Vogue magazine on a sofaThe digital revolution has changed the way we consume content, and the calls of ‘print is dead’ have been made for a while now, but the Southern Wild Co team will always love books and magazines.

Books and magazines piled onto a comfy sofa with velvet cushions in green and pink colours

A pile of art books on an ottoman sitting in front of an antique sideboard with candles and ceramics.


The Shedquarters library is one for art and design lovers. Amid the stacks, you will find tomes on artists and art theory alongside typographic and graphic design books and stunning photography and interior design titles. Sentimental books come in the form of thoughtfully gifted one-of-a-kind vintage works or a loved one’s treasured collection of Reader’s Digest. Australian poetry, guides to aromatherapy and perfume, as well as an abundance of the best magazines, homegrown and from around the globe, are dog eared and referred to daily.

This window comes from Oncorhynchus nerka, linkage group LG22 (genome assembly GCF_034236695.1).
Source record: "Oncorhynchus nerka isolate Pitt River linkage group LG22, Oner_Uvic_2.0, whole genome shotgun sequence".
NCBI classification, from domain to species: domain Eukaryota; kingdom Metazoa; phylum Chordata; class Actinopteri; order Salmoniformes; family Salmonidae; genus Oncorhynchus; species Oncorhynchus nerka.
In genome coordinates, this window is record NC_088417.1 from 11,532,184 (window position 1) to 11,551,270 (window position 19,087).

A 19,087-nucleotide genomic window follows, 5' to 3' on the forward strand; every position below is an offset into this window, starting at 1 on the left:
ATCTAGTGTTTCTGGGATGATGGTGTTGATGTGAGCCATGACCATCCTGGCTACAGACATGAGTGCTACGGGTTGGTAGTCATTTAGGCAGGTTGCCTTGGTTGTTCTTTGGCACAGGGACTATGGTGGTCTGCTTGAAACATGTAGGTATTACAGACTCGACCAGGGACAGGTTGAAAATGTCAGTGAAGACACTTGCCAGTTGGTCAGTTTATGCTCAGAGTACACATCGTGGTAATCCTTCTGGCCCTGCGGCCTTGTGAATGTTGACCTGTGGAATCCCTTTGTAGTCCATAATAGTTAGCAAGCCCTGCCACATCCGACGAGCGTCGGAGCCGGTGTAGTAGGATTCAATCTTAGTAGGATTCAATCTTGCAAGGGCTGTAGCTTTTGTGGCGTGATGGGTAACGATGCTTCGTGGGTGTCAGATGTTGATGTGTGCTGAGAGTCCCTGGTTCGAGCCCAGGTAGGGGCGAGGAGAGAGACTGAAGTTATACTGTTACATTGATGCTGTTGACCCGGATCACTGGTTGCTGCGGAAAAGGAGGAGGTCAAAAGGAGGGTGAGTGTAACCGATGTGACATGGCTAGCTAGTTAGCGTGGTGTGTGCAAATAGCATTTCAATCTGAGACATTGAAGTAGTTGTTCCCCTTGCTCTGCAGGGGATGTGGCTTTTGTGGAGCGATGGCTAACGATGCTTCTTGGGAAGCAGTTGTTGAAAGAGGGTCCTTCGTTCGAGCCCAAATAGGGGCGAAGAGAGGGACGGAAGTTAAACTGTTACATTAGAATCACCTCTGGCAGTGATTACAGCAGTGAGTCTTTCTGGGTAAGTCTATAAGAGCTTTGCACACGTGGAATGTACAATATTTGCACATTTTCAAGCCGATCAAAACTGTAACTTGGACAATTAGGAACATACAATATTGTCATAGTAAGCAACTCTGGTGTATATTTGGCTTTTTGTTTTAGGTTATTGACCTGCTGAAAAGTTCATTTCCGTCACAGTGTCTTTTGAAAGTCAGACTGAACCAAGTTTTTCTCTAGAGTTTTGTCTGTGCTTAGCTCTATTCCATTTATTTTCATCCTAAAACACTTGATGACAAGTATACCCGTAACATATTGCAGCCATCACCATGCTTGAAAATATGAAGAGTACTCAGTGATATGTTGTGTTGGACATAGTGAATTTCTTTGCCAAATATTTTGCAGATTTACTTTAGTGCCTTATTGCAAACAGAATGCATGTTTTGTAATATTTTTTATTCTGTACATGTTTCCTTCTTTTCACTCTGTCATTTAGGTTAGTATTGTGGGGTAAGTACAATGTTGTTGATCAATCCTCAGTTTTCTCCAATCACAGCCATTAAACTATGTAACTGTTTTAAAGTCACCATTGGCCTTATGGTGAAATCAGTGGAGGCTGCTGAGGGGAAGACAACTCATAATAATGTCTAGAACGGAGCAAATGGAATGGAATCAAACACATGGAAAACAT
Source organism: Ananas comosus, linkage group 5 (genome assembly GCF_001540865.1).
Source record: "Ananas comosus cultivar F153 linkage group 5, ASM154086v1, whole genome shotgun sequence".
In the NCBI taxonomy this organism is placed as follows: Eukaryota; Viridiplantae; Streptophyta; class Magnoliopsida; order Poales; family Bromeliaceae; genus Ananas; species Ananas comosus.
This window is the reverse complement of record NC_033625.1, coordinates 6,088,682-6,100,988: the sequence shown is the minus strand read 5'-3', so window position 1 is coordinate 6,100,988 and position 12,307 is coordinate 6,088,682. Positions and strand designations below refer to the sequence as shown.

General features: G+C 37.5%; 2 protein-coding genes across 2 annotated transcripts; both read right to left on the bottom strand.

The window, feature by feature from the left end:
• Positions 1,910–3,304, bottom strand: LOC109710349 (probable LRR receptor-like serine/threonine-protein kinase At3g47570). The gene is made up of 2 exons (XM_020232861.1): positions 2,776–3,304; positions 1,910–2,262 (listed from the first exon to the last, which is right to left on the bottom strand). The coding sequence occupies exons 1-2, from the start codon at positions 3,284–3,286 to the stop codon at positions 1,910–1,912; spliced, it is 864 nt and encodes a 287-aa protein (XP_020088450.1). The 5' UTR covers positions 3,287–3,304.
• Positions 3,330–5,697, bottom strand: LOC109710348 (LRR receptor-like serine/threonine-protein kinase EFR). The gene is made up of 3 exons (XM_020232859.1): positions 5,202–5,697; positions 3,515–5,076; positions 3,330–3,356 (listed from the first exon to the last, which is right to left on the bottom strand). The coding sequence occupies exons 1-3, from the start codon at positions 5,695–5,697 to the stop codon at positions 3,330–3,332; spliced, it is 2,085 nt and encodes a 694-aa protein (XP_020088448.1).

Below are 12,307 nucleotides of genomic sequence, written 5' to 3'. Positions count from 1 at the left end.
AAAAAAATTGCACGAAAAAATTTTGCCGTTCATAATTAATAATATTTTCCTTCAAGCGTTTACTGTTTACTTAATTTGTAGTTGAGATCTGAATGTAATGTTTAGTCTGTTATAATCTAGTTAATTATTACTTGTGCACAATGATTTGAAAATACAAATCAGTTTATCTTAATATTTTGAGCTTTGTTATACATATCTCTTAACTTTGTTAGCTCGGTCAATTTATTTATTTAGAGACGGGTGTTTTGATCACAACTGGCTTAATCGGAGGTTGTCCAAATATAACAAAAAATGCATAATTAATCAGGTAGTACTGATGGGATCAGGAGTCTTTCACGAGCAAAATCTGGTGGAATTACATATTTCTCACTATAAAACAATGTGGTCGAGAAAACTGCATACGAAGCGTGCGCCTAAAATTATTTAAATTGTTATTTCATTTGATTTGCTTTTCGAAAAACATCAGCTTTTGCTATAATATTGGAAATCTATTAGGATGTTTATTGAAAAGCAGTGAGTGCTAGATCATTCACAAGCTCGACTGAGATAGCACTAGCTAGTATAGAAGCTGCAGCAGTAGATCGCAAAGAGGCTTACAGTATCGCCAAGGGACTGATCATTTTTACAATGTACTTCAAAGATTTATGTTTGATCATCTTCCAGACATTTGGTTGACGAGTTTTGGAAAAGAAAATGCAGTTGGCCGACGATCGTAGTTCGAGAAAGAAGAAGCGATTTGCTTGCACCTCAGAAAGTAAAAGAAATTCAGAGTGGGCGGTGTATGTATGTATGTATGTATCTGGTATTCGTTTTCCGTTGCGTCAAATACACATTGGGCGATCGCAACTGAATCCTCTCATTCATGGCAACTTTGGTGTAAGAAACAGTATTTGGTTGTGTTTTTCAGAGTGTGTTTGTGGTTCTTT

We wear the ‘hoarding’ badge with pride and can’t imagine parting with our valuable collections of the following titles: World of Interiors, Milk Magazine, Elle Decoration UK  (particularly those issues when Michelle Ogundehin was editor), Cabana Magazine, Wallpaper, early Kinfolk (before it got a bit too highbrow!) and old design titles like Communication Arts, Eye Magazine, Creative Review, U&lc and Baseline. Phew. Now, are you getting an idea of the enormity of the international representation? 


A beautiful vintage book case in a home library and vintage interior

A collection of books in a home library